I received an email from our friend Mark who had just scored big time with this amazing L.L. Haar set. I am drooling over this set and would give anything to own one like this! Check out these beautiful photos but first, I will tell you what Mark had to say about it…
I wanted to pass along some photos of an unusual set I purchased recently. It came in a wooden box with a slip-in top. There is a brass name plate with “Harr Products, Inc.”, so I’m assuming it was produced by L.L. Harr. Mr. Harr also was responsible for Pung Chow sets, so why the different name, I’m not sure. I have seen that Pung Chow went out of business in 1925, and Mr. Harr passed away in 1931, so I’m at a loss on when, where and why this manufacturer produced sets.
It is a two tone (Ivory white fronts and cherry red backs) set that appears to be a Pyralin-like material. It has the flipping crane one bams that are common on Pung Chow sets, but the flowers are completely different.
I noticed your request for unusual set photos when researching the similarity between Coronet and Pung Chow graphics. I’m sure you’re aware the flipping crane one bam and flowers are almost identical between the two, but I can’t seem to find out why. If you have any information on this similarity, I’d love to hear.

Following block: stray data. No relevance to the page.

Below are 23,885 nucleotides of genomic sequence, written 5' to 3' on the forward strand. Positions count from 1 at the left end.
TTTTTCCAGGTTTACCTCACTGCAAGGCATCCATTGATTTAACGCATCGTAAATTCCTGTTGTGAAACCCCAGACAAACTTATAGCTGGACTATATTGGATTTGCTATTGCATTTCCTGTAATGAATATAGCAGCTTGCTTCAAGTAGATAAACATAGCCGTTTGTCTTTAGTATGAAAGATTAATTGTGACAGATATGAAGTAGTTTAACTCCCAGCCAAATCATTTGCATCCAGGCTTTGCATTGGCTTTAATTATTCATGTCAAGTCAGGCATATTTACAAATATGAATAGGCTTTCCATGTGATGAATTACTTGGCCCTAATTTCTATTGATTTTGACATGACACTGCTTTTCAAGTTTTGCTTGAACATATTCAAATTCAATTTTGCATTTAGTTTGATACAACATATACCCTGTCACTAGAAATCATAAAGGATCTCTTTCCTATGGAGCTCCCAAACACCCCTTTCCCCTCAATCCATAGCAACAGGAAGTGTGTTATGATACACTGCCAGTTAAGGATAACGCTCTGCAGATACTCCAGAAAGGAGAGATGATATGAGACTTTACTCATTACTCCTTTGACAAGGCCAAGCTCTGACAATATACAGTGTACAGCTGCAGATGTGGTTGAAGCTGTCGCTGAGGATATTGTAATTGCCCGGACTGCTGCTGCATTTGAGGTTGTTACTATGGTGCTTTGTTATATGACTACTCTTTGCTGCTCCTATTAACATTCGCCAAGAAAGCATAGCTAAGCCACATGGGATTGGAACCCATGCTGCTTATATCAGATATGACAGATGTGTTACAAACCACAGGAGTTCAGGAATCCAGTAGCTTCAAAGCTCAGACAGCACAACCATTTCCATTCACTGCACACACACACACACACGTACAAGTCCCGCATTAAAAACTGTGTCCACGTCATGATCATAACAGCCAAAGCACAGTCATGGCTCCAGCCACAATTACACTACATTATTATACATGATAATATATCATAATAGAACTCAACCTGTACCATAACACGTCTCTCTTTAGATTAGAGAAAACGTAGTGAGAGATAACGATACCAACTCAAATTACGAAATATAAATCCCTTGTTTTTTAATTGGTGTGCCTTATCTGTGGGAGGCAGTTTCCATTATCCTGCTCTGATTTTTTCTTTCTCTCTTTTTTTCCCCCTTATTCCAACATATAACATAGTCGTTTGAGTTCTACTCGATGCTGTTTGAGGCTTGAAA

If anyone knows the answer to Mark’s questions, please let us know! But for now, enjoy these photos!
Caren H. has been kind enough to share some beautiful photos from her gorgeous Coronet Mah Jongg set. And not only is this set incredible but her photography skills are quite amazing. Thank you so much for sharing this with us!
Coronet was not as prolific as some of the other Mah Jongg manufacturers. This is their only style – made of Bakelite – and it is unique to them. BTW, there is a Coronet set in our book, Mah Jongg – The Art of the Game. In it we note that Coronet used colors not seen in other sets, such as cerulean blue and bright gold highlights. But what really knocked us out are the Dragons blowing smoke. Only in a Coronet set will you see such a fabulous image!
Please note that these photos are shown here by the generous permission of Caren and they are copyrighted under her name which means they cannot be copied or reproduced in any form without her permission.
If you have photos of any unusual Mah Jongg sets, please send them to me so that I might share them with everyone. What a treat!
BTW, Amazon’s website today lists our book as the following: #1 New Release in Antique & Collectible Porcelain & China…WOW!!!